Category: Uncategorized

guided walks around the City of London

Letters From Arthur to Angela

When, in 1839, Britain’s much admired soldier-statesman, Arthur Wellesley, the Duke of Wellington, began to correspond with the richest woman in the land, Angela Burdett-Coutts, a unique friendship developed which was to impact on the lives of so many people throughout the 19th century. Their personal and trusting relationship is revealed in over 800 letters…
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Legacy of Octavia Hill

If the sun is shining and you have a Sainsbury sandwich in one hand and Costa coffee in the other, trying to find somewhere to enjoy a quiet bite outside isn’t always easy. City churchyards are favourite places to relax at lunchtime when the weather permits although finding a spare seat is a problem with…
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Wow Factor at the Walkie Talkie

You may know it as the Walkie-Talkie, a 35-storey office block designed by Rafael Vinoly, the 70-year-old Uruguayan architect who has created one of the most-talked about modern buildings in the City. Its unique shape is either loved or loathed depending on your views about the way London’s skyline is changing. There are, however, many…
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Sharing History in Shoreditch and Hoxton

Some areas on the fringes of the City of London provide rich pickings for those who like to discover the history of a place that can easily be overlooked. There are plenty of gems to find in the South Hackney Conservation area which is why the recent LONDON FOOTSTEPS walk proved so popular and rewarding.…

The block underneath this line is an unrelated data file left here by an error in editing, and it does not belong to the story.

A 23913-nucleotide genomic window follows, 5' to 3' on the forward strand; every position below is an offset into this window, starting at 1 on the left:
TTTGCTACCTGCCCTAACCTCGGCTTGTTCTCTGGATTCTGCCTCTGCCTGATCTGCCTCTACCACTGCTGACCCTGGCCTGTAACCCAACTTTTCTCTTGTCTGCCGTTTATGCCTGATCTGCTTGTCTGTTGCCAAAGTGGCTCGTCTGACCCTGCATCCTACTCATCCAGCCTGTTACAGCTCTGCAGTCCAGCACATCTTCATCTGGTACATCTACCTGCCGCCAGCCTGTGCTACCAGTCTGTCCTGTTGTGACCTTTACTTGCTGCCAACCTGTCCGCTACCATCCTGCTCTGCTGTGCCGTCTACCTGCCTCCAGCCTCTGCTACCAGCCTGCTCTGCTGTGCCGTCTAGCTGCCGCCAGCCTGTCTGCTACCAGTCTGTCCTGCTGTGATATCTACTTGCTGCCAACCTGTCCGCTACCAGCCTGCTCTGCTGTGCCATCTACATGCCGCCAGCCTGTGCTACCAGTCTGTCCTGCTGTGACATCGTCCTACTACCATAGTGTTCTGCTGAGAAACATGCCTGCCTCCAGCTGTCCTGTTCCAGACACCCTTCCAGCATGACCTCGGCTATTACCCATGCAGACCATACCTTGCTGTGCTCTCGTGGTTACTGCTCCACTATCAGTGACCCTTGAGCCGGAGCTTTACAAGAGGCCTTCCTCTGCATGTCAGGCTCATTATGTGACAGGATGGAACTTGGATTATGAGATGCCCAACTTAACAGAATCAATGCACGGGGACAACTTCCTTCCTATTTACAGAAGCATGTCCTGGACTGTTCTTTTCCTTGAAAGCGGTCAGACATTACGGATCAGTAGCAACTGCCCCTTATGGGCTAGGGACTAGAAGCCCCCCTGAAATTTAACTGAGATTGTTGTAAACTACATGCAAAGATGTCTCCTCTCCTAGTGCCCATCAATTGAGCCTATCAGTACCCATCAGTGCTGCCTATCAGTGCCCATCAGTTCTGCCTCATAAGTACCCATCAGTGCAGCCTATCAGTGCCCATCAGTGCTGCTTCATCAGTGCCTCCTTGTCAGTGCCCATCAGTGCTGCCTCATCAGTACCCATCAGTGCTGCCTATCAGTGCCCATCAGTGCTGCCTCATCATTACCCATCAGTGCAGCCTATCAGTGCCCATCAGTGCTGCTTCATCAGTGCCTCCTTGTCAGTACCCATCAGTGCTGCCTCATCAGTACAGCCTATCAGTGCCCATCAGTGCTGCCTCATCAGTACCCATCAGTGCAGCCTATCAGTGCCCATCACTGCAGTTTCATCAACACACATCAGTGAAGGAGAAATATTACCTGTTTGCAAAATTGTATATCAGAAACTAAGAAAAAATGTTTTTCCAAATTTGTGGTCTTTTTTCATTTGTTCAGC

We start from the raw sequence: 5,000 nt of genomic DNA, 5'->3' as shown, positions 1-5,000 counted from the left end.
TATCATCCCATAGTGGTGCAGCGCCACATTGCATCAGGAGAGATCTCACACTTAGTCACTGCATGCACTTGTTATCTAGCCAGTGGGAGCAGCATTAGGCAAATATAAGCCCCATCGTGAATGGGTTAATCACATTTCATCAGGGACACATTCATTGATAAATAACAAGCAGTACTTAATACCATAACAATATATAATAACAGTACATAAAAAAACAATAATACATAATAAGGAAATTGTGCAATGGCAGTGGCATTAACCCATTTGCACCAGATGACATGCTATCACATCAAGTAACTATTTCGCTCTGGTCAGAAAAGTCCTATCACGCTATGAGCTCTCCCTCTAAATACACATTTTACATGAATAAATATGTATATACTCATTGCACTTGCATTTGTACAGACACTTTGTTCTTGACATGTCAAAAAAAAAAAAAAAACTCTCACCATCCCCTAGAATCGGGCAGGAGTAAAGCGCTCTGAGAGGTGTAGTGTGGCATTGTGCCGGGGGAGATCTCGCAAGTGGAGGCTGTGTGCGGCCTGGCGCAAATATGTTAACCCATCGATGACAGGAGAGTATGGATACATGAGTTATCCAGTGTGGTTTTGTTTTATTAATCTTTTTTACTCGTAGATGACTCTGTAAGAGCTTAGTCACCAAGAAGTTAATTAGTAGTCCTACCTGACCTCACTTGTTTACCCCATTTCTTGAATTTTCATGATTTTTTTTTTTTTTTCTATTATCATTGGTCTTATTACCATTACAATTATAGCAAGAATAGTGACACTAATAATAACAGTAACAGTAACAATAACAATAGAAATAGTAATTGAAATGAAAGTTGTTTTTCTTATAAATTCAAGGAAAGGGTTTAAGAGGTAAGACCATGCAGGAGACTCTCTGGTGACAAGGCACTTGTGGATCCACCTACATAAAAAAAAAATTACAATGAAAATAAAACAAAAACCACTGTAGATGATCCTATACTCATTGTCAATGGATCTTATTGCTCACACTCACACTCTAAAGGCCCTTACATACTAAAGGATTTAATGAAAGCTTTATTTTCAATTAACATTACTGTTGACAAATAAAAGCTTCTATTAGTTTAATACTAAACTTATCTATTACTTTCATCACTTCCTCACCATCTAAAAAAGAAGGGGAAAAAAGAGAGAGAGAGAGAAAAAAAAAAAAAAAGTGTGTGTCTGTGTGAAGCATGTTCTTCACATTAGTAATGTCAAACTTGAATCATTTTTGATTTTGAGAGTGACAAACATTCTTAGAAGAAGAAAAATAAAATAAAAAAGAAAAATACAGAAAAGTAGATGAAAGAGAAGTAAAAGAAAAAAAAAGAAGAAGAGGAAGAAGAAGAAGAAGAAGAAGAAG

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Reaching Skywards

Lord Foster, Rafael Vinoly, Sir Terry Farrell, Lord Rogers, Sir Giles Gilbert Scott and Renzo Piano have one thing in common. All have made significant contributions to the City skyline during their long and distinguished careers. These are the men whose architectural vision and ambitious design skills have re-shaped the City of London. They are…
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Soane’s Tomb Inspired Telephone Box Design

The link between those iconic red telephone boxes in cities, towns and villages throughout Britain and the reputation of the Georgian architect Sir John Soane is worth remembering on this day, 20th January 2015. It is the date of his death in 1837 but that was a long time before the telephone was invented. A…
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Estuary at Dusk

The River Thames is no longer the commercial life-line of London. The Docks have gone; towering office structures and apartment blocks have replaced the quayside buildings that once stored spices and cotton, spirits and sugar, timber and tobacco imported from distant parts of the Empire. This river has seen pageants, funerals and frost fairs. For…
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Red Bus Nostalgia

It’s a privilege to walk and explore the streets of this great capital but on these damp, dreary November days taking a bus can be an adventure. So my recent late afternoon journey from Fenchurch Street in the City to Barking Station on numbers 40, 115, 474 and 366 was an opportunity to share the…
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The Master Stands Tall

How can we judge the genius of Sir Christopher Wren when the evidence of his talent and architectural skills is increasingly overshadowed by the modern office blocks which are changing the City skyline? The answer is straightforward enough. Just stop and take a minute or two to admire the churches he designed and re-built which…
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Blood Swept Lands and Seas of Red

The carpet of red poppies at the Tower of London is a fitting tribute to those who made the ultimate sacrifice in the Great War. The inspiration comes from a poem found in Chesterfield Library and written by an unknown soldier who died in the trenches, How ironic that it comes at a time when…
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